M alkalinity

SEE alkalinity tests.

Macroporous Resin

A special grade of ion exchange resins which have large pores and a higher resistance to oxidation and organic fouling. They were developed to provide increased surface area for reactions with organic matter with large molecular weights. Macroporous resins are manufactured with a third ingredient that is soluble in the styrene and divinylbenzene monomers but becomes insoluble in the polymer structure as it is formed. The third ingredient is then removed from the resin structure by a solvent leaving a resin bead that has both a continuous resin phase and a continuous pore phase, resulting in considerable net porosity and internal surface area. Macroporous resins, which are produced in both anion and cation versions, contain higher levels (12% or more) of divinylbenzene cross-linking, which reduces the swelling of the polymer resin in water. Also called macroreticular resin.

Macrorecticular resin

SEE macroporous resin.

Macroscopic Organisms

Organisms big enough to be seen by the eye without the aid of a microscope.

Macroscopic Organisms

Organisms big enough to be seen by the eye without the aid of a microscope.


Magnesium oxide (MgO) that has been specially processed.  Magnesia water treatment can be used for pH modification of water.

Magnesium (Mg)

One of the elements that make up the earth's crust as part of many rock-forming minerals such as dolomite.     Magnesium and calcium dissolved in water constitute hardness. The presence of magnesium in water contributes to the formation of scale and the insoluble soap curds which identify hard water.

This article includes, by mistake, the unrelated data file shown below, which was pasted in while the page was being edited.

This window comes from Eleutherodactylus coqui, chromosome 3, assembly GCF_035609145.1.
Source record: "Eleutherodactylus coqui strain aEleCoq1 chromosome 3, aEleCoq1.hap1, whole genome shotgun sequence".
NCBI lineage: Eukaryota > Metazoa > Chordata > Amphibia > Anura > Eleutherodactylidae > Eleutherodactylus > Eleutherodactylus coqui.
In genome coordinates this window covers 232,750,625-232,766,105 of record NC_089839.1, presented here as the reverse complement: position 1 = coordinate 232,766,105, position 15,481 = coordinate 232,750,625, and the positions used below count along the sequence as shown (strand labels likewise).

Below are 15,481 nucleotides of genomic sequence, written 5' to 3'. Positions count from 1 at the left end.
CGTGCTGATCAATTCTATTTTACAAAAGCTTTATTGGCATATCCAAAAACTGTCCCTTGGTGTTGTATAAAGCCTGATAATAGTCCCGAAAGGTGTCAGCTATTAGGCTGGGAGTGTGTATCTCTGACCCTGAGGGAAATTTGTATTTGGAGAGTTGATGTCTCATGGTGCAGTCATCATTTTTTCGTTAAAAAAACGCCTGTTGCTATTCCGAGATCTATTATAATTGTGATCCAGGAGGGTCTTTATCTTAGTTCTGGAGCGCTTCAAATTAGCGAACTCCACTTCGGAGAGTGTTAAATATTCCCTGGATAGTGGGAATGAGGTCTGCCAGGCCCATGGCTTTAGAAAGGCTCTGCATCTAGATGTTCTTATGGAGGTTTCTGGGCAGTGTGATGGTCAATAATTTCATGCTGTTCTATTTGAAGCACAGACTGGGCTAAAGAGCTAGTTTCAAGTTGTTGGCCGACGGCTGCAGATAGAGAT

(Fe3O4) A black magnetic oxide of iron that is extremely dense and used as a coagulant and filter medium in water treatment. Magnetite is readily recognized by its strong attraction to magnets. Also called lodestone.

Makeup Water

Treated water added to the water loop of a boiler circuit or cooling tower to make up for the water lost by steam leaks or evaporation.


Very dangerous or virulent, causing or likely to cause death.

Managerial Controls

Methods of nonpoint source pollution control that are derived from managerial decisions, such as changes in application times or rates for agrochemicals.

Manganese (Mn)

An element sometimes found dissolved in groundwater, usually in combination with - but in lower concentrations than- iron. Manganese is noticeable because in concentrations above 0.05 mg/L it causes black staining of laundry and plumbing fixtures. Important ores of manganese are pyrolusite, manganite, psilomelane, and rhodochrosite.

Manganese Dioxide

(MnO2) A dark brown or gray-black insoluble compound found in nature as pyrolusite, made synthetically, and used as an oxidizing agent in water treatment and as a starting material for permanganate compounds such as potassium permanganate.

Manganese Dioxide-Coated Pumicite

An oxidizing catalyst medium used to remove iron and manganese. The manganese is sacrificial.

Manganese Greensand

Greensand which has been processed to incorporate the higher oxides of manganese into its pores and onto its surface. Manganese greensand has a mild oxidizing power and is often used in the oxidation, precipitation, and removal of iron, manganese, and/or hydrogen sulfide. It is regenerated by solutions of potassium permanganate (KMnO4).

Manganese Zeolite

A synthetic gel zeolite (sodium alumino silicate) which has been converted to the manganese form by the same process as manganese greensand and is used for the same treatment applications as manganese greensand.     Manganese zeolite is also regenerated with potassium permanganate (KMnO4).

Manganite [MnO(OH)]

A form of manganese ore, consisting of manganic hydroxide, which is used in filters designed to reduce iron, manganese, and/or hydrogen sulfide and requires a very high backwash rate because of its very high density (specific gravity 4.3). Similar to pyrolusite.


A large pipe to which a series of smaller pipes are connected. Also called a header.